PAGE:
The tiger (Panthera tigris) faces a great risk of extinction as its wild numbers have plummeted due to poaching and habitat destruction so ex-situ conservation programs are becoming ever more necessary. Reliable non-invasive biomarkers of the stress hormone (cortisol) are necessary for assessing the health and welfare of tigers in captivity. To our knowledge, non-invasive stress endocrinology methods have not been tested as widely in tigers. The first aim of this study was to describe and validate a faecal cortisol metabolite enzyme-immmunoassay (FCM EIA) for two tiger sub-species, the Bengal tiger (Panthera tigris tigris) and the Sumatran tiger (Panthera tigris sumatrae). Individual tigers (n= 22) were studied in two large Zoos in Queensland, Australia (Dreamworld Theme Park and Australia Zoo). Fresh faecal samples (<12. h old) were collected each morning from both Zoos over a study period of 21. days. Biological validation was conducted separately by collecting feces 5. days before and 5. days after blood was taken from four male and five female tigers. Results showed that mean FCM levels increased by 138% and 285% in the male and female tigers within 1. day after bloods were taken, returning to baseline in 5. days. Laboratory validations of the FCM EIA were done using an extraction efficiency test and parallelism. Results showed >89% recovery of the cortisol standard that was added to tiger faecal extract. We also obtained parallel displacement of the serially diluted cortisol standard against serially diluted tiger faecal extract. Our second aim was to determine whether the FCM levels were significantly different between tiger sub-species and sex. Results showed no significant difference in mean FCM levels between the Bengal and Sumatran tiger sub-species. Mean levels of FCMs were significantly higher in females than in male tigers. Those male and female tigers with reported health issues during the study period expressed higher FCM levels than the reportedly healthy tigers. Interestingly, those tigers that took part in some activity (such as walks, photos, presentations and guest feeds) expressed moderately higher FCM levels at Dreamworld and lower FCM levels at Australia Zoo in comparison to those tigers that did not take part in such activities. These results indicate potential habituation in some tigers for routine activity through specialized training and pre-conditioning. In conclusion, the FCM EIA described in this study provides a reliable non-invasive method for evaluating the stress status of tigers in Zoos. © 2013 Elsevier Inc.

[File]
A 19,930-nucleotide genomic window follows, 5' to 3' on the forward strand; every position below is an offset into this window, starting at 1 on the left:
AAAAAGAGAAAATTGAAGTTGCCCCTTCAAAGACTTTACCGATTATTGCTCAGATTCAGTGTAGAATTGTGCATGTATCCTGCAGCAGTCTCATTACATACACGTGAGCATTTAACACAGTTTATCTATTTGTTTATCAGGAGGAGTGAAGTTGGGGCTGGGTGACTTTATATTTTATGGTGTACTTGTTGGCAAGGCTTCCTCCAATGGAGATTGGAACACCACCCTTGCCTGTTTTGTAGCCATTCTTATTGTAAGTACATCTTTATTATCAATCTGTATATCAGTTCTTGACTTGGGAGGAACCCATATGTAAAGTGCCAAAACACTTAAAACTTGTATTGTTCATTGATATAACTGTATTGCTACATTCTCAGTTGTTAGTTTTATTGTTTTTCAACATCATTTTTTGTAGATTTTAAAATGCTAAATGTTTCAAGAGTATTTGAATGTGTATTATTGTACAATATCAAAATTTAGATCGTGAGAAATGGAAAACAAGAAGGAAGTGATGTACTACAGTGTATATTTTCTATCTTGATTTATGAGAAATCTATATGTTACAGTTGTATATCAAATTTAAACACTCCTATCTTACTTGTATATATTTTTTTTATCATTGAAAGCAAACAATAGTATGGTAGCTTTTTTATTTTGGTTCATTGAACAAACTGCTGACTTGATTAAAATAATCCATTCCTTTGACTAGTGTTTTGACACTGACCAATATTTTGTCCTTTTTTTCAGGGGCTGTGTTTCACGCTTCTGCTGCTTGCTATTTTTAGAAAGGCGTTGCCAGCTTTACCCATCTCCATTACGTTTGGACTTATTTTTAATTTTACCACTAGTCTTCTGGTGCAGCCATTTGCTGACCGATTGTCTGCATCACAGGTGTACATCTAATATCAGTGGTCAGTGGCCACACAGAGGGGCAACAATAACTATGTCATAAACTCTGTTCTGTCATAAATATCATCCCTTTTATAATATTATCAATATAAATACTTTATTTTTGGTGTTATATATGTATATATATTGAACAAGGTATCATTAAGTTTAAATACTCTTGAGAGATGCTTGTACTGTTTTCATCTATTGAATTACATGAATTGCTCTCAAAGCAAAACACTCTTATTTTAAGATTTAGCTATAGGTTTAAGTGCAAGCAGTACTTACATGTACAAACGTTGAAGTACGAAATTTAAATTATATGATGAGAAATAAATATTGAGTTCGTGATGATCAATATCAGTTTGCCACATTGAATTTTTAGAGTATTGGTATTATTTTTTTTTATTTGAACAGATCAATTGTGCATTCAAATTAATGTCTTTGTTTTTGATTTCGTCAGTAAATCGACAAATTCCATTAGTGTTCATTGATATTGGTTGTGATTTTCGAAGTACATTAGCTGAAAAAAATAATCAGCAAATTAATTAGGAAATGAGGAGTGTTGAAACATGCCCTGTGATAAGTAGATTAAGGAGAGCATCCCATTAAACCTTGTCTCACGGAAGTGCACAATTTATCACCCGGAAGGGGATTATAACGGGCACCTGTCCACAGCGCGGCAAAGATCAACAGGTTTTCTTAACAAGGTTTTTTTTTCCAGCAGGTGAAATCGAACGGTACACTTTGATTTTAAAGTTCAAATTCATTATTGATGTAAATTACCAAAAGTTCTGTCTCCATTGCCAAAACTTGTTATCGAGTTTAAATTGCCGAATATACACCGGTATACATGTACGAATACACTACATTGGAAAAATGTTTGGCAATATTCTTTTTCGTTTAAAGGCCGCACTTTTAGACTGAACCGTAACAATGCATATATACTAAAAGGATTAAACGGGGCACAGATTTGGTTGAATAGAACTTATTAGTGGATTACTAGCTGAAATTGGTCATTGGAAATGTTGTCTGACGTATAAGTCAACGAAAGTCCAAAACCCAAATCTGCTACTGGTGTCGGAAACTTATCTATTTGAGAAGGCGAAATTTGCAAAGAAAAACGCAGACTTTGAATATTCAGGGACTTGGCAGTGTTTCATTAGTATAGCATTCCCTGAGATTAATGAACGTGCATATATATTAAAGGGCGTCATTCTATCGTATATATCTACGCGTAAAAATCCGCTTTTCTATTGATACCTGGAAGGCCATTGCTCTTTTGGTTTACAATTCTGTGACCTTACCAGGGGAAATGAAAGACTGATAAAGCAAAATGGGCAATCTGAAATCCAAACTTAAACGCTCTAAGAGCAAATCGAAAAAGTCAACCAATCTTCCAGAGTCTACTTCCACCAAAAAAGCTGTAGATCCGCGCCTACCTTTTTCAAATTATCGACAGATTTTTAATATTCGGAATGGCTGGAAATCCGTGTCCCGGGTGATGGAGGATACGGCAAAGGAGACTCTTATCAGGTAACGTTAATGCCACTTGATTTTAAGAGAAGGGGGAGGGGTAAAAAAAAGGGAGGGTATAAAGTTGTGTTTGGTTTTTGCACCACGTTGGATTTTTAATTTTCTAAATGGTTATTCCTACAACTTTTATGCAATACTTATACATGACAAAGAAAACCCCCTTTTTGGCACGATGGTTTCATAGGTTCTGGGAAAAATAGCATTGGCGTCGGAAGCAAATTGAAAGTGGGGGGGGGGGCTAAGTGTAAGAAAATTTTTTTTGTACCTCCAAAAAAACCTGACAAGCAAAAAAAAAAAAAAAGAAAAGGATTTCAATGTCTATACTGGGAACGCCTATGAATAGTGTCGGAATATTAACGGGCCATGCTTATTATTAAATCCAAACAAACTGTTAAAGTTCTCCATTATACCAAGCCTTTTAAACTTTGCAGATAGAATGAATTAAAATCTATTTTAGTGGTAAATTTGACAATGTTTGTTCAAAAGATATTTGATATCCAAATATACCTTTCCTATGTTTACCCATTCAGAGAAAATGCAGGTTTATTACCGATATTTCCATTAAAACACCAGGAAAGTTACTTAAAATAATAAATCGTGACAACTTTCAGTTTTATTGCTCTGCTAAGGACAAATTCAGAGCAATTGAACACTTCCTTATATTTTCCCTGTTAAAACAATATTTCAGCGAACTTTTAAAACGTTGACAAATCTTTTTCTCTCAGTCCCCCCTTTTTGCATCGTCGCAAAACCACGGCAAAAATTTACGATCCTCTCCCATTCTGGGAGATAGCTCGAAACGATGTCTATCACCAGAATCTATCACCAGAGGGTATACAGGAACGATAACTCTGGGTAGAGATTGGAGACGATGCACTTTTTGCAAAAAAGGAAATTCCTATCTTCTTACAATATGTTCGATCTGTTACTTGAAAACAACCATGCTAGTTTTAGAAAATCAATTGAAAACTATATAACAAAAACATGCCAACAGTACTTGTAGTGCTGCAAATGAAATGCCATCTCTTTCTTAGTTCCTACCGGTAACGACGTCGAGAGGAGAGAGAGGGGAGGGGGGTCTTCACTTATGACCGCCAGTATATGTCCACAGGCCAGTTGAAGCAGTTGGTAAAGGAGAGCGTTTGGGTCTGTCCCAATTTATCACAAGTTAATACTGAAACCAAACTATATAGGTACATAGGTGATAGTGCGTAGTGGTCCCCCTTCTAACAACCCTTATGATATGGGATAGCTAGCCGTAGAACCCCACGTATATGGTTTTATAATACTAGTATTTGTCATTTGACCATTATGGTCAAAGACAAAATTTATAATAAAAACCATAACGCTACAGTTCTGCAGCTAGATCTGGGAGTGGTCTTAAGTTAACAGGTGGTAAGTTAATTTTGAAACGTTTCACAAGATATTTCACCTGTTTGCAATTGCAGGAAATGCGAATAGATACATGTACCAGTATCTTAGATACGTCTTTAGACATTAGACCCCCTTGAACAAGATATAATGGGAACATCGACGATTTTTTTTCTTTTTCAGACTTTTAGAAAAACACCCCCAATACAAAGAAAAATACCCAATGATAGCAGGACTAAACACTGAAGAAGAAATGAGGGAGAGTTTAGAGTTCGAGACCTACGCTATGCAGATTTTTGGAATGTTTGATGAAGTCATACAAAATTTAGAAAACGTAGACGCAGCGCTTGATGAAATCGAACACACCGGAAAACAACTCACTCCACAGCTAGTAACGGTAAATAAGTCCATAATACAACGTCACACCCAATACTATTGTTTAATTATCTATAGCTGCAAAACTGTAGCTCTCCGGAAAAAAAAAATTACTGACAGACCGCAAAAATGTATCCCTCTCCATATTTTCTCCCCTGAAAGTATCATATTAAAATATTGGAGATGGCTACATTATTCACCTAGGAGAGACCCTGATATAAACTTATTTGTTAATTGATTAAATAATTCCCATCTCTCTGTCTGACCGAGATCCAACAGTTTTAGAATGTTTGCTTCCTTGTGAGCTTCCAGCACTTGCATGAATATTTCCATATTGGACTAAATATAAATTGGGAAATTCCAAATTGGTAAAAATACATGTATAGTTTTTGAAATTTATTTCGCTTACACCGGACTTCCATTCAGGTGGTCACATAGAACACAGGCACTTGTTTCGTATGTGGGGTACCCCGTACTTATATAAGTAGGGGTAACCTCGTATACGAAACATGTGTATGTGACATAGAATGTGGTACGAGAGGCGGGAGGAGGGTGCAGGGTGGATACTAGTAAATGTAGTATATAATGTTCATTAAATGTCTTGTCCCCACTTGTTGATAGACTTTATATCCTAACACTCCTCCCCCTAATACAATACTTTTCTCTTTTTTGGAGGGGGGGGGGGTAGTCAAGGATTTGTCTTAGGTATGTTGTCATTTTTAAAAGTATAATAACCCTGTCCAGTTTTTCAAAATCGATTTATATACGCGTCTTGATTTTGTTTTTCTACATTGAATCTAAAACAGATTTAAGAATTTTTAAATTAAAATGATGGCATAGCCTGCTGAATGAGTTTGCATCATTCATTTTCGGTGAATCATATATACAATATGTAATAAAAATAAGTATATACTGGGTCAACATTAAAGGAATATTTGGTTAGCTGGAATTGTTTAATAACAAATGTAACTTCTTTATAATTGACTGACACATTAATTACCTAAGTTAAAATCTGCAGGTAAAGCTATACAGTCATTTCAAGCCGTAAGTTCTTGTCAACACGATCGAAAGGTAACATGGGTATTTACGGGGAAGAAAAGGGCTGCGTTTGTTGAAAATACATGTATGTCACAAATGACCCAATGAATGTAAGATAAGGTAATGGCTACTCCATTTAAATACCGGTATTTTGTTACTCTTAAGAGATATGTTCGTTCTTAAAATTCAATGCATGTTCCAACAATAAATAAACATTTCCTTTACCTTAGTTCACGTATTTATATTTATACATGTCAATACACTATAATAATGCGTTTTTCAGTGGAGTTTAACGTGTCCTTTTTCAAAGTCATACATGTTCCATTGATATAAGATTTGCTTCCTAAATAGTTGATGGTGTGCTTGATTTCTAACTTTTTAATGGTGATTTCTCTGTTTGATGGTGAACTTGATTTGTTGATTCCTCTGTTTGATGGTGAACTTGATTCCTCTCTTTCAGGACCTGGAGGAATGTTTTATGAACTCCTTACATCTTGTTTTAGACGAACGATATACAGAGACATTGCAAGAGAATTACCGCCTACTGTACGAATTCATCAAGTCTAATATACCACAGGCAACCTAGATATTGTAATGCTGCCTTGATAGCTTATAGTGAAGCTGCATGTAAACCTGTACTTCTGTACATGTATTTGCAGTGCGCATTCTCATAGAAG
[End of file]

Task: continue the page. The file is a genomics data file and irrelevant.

Portas T.J.,Australia Zoo
Journal of Zoo and Wildlife Medicine | Year: 2010